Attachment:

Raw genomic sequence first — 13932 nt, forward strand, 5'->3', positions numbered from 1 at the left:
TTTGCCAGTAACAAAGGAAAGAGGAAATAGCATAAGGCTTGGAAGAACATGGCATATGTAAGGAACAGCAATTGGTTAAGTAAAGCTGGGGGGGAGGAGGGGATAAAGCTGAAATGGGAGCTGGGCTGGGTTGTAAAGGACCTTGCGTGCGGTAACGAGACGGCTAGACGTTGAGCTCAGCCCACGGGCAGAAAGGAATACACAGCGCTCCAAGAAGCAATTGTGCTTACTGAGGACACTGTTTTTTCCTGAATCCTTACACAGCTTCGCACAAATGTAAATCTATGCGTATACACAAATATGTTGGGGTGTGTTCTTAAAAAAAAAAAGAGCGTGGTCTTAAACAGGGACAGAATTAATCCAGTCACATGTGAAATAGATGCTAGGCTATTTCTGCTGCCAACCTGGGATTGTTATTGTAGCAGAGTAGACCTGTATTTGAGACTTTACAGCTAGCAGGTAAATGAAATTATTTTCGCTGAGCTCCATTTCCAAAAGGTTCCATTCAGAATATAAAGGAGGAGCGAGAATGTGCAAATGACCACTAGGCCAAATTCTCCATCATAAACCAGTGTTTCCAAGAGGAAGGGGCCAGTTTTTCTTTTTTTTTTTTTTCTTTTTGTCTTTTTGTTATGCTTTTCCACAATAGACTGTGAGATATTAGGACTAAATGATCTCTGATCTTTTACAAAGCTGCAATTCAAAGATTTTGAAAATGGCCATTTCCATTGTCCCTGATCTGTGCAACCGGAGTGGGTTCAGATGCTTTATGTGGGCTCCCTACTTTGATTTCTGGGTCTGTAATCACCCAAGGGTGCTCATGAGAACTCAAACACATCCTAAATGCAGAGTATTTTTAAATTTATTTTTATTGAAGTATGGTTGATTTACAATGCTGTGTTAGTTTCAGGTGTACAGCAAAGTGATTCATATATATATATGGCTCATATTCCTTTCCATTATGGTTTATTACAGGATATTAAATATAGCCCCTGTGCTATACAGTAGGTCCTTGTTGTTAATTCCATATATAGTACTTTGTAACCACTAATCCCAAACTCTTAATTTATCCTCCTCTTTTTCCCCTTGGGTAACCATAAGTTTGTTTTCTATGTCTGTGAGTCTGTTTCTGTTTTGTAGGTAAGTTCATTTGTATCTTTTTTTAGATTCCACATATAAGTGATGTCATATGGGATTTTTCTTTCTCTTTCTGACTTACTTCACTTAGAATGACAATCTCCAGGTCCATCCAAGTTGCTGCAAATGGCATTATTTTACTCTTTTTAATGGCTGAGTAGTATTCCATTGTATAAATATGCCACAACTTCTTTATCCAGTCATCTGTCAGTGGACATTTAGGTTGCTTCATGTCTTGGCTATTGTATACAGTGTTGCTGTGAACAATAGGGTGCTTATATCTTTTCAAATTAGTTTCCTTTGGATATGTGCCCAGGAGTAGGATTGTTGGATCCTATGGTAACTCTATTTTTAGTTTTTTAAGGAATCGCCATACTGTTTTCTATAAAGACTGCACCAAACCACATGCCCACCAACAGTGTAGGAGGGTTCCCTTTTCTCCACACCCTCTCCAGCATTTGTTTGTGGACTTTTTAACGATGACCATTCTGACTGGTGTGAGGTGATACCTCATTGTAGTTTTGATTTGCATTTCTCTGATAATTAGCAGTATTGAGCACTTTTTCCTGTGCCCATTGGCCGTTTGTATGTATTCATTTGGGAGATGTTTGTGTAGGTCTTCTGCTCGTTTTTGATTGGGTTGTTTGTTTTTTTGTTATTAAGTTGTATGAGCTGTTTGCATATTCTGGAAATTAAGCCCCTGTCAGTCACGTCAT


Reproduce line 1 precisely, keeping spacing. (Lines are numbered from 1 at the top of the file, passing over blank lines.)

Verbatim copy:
Raw genomic sequence first — 13932 nt, forward strand, 5'->3', positions numbered from 1 at the left: